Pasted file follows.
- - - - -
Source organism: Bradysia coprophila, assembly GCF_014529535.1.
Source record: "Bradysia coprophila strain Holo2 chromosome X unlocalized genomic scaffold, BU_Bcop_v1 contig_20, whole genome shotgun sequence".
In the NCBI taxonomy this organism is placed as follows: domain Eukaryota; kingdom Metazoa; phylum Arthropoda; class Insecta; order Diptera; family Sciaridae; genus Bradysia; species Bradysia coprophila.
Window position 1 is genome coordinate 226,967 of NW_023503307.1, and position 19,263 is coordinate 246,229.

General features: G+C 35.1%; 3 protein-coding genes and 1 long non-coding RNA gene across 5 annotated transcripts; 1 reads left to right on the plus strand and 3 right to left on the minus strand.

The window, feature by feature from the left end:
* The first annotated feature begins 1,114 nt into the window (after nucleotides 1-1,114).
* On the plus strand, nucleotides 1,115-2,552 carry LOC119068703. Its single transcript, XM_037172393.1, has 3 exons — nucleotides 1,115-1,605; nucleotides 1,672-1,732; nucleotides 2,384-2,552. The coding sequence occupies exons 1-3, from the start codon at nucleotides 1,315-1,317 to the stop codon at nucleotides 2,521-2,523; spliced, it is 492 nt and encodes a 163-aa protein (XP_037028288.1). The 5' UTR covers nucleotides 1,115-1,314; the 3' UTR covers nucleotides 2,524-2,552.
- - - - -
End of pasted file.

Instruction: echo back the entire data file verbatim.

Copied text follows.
Source organism: Bradysia coprophila, assembly GCF_014529535.1.
Source record: "Bradysia coprophila strain Holo2 chromosome X unlocalized genomic scaffold, BU_Bcop_v1 contig_20, whole genome shotgun sequence".
In the NCBI taxonomy this organism is placed as follows: domain Eukaryota; kingdom Metazoa; phylum Arthropoda; class Insecta; order Diptera; family Sciaridae; genus Bradysia; species Bradysia coprophila.
Window position 1 is genome coordinate 226,967 of NW_023503307.1, and position 19,263 is coordinate 246,229.

General features: G+C 35.1%; 3 protein-coding genes and 1 long non-coding RNA gene across 5 annotated transcripts; 1 reads left to right on the plus strand and 3 right to left on the minus strand.

The window, feature by feature from the left end:
* The first annotated feature begins 1,114 nt into the window (after nucleotides 1-1,114).
* On the plus strand, nucleotides 1,115-2,552 carry LOC119068703. Its single transcript, XM_037172393.1, has 3 exons — nucleotides 1,115-1,605; nucleotides 1,672-1,732; nucleotides 2,384-2,552. The coding sequence occupies exons 1-3, from the start codon at nucleotides 1,315-1,317 to the stop codon at nucleotides 2,521-2,523; spliced, it is 492 nt and encodes a 163-aa protein (XP_037028288.1). The 5' UTR covers nucleotides 1,115-1,314; the 3' UTR covers nucleotides 2,524-2,552.